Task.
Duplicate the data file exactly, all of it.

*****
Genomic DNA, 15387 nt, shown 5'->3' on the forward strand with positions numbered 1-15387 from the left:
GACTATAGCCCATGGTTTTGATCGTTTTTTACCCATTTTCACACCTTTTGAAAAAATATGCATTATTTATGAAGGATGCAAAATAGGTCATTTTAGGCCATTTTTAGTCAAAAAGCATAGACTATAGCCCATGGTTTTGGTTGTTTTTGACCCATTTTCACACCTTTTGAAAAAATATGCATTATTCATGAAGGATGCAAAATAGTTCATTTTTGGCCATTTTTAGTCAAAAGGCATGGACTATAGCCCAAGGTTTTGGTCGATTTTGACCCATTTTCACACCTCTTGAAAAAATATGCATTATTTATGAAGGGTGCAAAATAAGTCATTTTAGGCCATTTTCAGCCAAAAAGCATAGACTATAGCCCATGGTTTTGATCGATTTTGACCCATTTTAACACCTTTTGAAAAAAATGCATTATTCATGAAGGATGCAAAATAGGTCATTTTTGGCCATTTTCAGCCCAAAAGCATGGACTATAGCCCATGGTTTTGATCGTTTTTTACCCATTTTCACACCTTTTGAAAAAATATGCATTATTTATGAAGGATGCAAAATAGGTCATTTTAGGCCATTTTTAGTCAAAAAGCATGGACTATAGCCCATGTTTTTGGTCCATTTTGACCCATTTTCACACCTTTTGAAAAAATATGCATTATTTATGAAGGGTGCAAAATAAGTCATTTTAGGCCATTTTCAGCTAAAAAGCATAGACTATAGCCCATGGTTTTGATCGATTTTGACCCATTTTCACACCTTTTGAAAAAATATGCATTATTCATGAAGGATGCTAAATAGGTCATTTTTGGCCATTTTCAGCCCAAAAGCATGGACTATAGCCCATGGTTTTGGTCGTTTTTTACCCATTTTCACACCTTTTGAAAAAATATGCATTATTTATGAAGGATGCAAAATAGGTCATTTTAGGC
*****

Genomic DNA, 15387 nt, shown 5'->3' on the forward strand with positions numbered 1-15387 from the left:
GACTATAGCCCATGGTTTTGATCGTTTTTTACCCATTTTCACACCTTTTGAAAAAATATGCATTATTTATGAAGGATGCAAAATAGGTCATTTTAGGCCATTTTTAGTCAAAAAGCATAGACTATAGCCCATGGTTTTGGTTGTTTTTGACCCATTTTCACACCTTTTGAAAAAATATGCATTATTCATGAAGGATGCAAAATAGTTCATTTTTGGCCATTTTTAGTCAAAAGGCATGGACTATAGCCCAAGGTTTTGGTCGATTTTGACCCATTTTCACACCTCTTGAAAAAATATGCATTATTTATGAAGGGTGCAAAATAAGTCATTTTAGGCCATTTTCAGCCAAAAAGCATAGACTATAGCCCATGGTTTTGATCGATTTTGACCCATTTTAACACCTTTTGAAAAAAATGCATTATTCATGAAGGATGCAAAATAGGTCATTTTTGGCCATTTTCAGCCCAAAAGCATGGACTATAGCCCATGGTTTTGATCGTTTTTTACCCATTTTCACACCTTTTGAAAAAATATGCATTATTTATGAAGGATGCAAAATAGGTCATTTTAGGCCATTTTTAGTCAAAAAGCATGGACTATAGCCCATGTTTTTGGTCCATTTTGACCCATTTTCACACCTTTTGAAAAAATATGCATTATTTATGAAGGGTGCAAAATAAGTCATTTTAGGCCATTTTCAGCTAAAAAGCATAGACTATAGCCCATGGTTTTGATCGATTTTGACCCATTTTCACACCTTTTGAAAAAATATGCATTATTCATGAAGGATGCTAAATAGGTCATTTTTGGCCATTTTCAGCCCAAAAGCATGGACTATAGCCCATGGTTTTGGTCGTTTTTTACCCATTTTCACACCTTTTGAAAAAATATGCATTATTTATGAAGGATGCAAAATAGGTCATTTTAGGC